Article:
Credello: According to recent studies, more than 50% of people believe debt is a reason for divorce. But just because you or your spouse has student loans or credit card balances doesn't mean you need to break up.
Why debt can cause a divorce in otherwise happy marriages
The reason so many marriages end due to debt is that money becomes a source of contention. One spouse may feel like they're always strapped for cash, while the other feels they're spending too much. This can lead to tension and, ultimately, divorce.
Another reason is if the spouse in debt has been hiding it from the other. This can lead to explosive arguments when the truth comes out, as one spouse may feel embarrassed or ashamed.
Divorcing because of debt may not be the best solution
There are many factors to consider before deciding whether or not to break up because of debt, but understanding the potential consequences is key to making the right decision for yourself and your loved ones.
Divorces are expensive. Lawyer fees, alimony, and division of assets can quickly add up. Unless one spouse has a good financial background, divorce debt may add to the financial stress for both parties.
A divorce can be emotionally devastating. Losing your home, assets, and children can be a huge shock. Money may not be the only thing lost in a divorce, and emotions can run high when it comes to debt.
Divorce can destroy your credit score. This can make it difficult to get a loan in the future and could even impact your job prospects.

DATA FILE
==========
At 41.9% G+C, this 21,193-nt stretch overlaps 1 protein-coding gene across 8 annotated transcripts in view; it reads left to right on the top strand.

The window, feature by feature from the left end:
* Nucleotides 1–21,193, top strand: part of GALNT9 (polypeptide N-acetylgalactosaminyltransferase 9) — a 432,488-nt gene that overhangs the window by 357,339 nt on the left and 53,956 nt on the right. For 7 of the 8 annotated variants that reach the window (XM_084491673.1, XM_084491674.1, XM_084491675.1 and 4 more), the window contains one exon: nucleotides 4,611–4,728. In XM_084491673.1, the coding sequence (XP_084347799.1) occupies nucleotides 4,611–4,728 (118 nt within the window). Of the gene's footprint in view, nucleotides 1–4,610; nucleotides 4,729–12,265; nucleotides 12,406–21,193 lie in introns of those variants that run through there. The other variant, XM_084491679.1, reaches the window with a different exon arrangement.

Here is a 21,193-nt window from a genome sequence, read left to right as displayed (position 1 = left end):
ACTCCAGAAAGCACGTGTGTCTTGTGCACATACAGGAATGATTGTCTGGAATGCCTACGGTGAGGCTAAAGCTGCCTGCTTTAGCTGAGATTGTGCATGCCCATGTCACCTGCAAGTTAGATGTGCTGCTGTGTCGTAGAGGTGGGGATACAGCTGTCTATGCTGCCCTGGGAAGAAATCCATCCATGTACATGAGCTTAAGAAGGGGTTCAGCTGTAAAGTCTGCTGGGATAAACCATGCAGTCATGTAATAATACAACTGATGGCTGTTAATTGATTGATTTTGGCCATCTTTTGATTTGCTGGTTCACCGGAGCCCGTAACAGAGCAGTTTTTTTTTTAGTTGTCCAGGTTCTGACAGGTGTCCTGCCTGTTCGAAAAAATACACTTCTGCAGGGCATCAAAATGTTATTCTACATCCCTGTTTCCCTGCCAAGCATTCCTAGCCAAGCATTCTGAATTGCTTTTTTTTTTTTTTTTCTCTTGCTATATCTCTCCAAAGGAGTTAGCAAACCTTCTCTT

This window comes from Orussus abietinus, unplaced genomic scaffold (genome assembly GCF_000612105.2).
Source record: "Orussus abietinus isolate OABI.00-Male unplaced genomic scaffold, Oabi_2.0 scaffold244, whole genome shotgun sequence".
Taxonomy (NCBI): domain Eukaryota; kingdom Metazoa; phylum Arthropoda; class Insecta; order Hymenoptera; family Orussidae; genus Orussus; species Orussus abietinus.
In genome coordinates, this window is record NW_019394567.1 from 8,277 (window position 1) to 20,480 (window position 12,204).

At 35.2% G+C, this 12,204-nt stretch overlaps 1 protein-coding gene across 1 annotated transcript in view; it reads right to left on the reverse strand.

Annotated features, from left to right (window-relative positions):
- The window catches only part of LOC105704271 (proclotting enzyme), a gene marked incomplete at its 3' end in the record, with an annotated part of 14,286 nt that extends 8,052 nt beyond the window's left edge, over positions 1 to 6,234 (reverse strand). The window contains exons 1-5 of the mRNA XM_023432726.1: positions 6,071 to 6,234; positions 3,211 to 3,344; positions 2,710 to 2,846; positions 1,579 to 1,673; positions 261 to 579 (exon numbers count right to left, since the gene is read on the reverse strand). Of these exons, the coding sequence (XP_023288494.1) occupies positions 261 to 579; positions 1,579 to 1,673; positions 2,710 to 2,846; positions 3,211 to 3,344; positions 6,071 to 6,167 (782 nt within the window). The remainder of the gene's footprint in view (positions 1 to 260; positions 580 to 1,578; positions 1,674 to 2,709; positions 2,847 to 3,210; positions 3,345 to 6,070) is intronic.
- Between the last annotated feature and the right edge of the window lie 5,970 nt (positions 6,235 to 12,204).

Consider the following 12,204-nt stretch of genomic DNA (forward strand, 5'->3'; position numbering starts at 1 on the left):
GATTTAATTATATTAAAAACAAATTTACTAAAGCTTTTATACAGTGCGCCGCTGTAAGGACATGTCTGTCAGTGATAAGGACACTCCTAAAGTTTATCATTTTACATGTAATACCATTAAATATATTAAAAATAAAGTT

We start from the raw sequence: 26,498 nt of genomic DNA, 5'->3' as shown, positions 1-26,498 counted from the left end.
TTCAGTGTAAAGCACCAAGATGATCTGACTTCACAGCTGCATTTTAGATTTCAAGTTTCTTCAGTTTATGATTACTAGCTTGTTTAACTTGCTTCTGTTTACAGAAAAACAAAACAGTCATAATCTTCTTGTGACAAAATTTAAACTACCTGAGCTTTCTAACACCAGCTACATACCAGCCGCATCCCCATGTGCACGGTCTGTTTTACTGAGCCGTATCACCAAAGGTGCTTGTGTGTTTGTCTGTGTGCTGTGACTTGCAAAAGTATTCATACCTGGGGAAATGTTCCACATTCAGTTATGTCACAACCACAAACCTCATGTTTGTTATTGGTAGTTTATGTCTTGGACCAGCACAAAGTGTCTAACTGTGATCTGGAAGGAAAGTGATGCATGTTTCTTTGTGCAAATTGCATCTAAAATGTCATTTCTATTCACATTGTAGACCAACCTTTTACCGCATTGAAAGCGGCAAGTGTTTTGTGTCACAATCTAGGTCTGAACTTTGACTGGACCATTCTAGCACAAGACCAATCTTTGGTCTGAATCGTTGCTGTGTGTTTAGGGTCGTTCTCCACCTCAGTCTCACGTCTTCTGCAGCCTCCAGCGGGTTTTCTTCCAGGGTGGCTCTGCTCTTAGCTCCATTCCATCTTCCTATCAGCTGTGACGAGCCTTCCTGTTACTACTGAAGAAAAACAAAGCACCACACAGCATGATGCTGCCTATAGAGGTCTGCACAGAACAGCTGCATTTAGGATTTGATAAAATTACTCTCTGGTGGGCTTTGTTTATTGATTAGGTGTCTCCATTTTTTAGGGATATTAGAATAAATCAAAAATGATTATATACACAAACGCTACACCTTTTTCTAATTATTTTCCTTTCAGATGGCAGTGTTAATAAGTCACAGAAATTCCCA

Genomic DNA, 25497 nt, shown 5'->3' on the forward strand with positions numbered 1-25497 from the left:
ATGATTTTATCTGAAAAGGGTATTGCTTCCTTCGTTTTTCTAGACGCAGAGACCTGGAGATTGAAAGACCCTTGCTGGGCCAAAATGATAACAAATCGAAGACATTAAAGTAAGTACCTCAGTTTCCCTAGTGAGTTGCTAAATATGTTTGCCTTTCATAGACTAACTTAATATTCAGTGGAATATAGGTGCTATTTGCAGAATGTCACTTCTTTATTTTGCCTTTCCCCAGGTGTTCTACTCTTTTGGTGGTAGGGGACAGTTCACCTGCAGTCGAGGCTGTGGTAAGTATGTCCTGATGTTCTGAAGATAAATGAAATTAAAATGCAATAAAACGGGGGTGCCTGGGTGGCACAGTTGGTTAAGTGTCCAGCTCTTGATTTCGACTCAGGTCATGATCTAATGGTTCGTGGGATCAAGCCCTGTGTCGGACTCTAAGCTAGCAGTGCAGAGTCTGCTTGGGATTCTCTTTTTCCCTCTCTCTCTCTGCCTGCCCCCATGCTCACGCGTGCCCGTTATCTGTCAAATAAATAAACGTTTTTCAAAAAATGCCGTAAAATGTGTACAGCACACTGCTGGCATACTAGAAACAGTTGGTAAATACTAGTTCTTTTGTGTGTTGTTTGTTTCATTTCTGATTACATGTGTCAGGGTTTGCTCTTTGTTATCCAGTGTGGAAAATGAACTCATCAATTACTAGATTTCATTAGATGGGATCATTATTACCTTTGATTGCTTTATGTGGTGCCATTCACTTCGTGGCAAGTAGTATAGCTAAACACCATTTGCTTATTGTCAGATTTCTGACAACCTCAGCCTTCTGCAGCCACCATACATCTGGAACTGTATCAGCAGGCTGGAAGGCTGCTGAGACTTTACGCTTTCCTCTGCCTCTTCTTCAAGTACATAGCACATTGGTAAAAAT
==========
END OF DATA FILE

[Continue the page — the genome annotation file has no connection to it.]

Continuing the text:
You may lose important financial assets, such as retirement savings or inherited property.
What to do if you or your spouse is in debt
Here's how you can navigate these tough financial waters and stay together:
1. Talk openly and honestly about your finances. Don't try to hide or sweep anything under the rug - open communication is key to keeping your relationship strong.
2. Make a plan together. If one of you is struggling financially, it can be hard to keep up with bills and stay on top of loan payments. Work together to create a strategy for managing debt - set realistic goals and agree to meet them as a couple.
3. Seek help from professionals. If things are getting too complicated, don't hesitate to seek help from qualified financial advisors who can help you figure out a debt repayment plan that works for both of you. You may also want to pursue finding a therapist who has experience with debt issues and help you understand how you and your partner got into this situation.
4. Don't be ashamed of your debt. These feelings can cause many to hide their debt from their partner. But openness and honesty will go a long way in repairing your relationship. Your debt is not you or your spouse; it's simply something that's temporarily in your life that needs to be managed.
The bottom line
No matter what type of debt you are in, it is essential that you work with your spouse to eliminate its negative impact on your relationship. Together, you can find a way to overcome debt so that it does not threaten your marriage.
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Original Source: Over 50% of People Believe Debt is a Reason for Divorce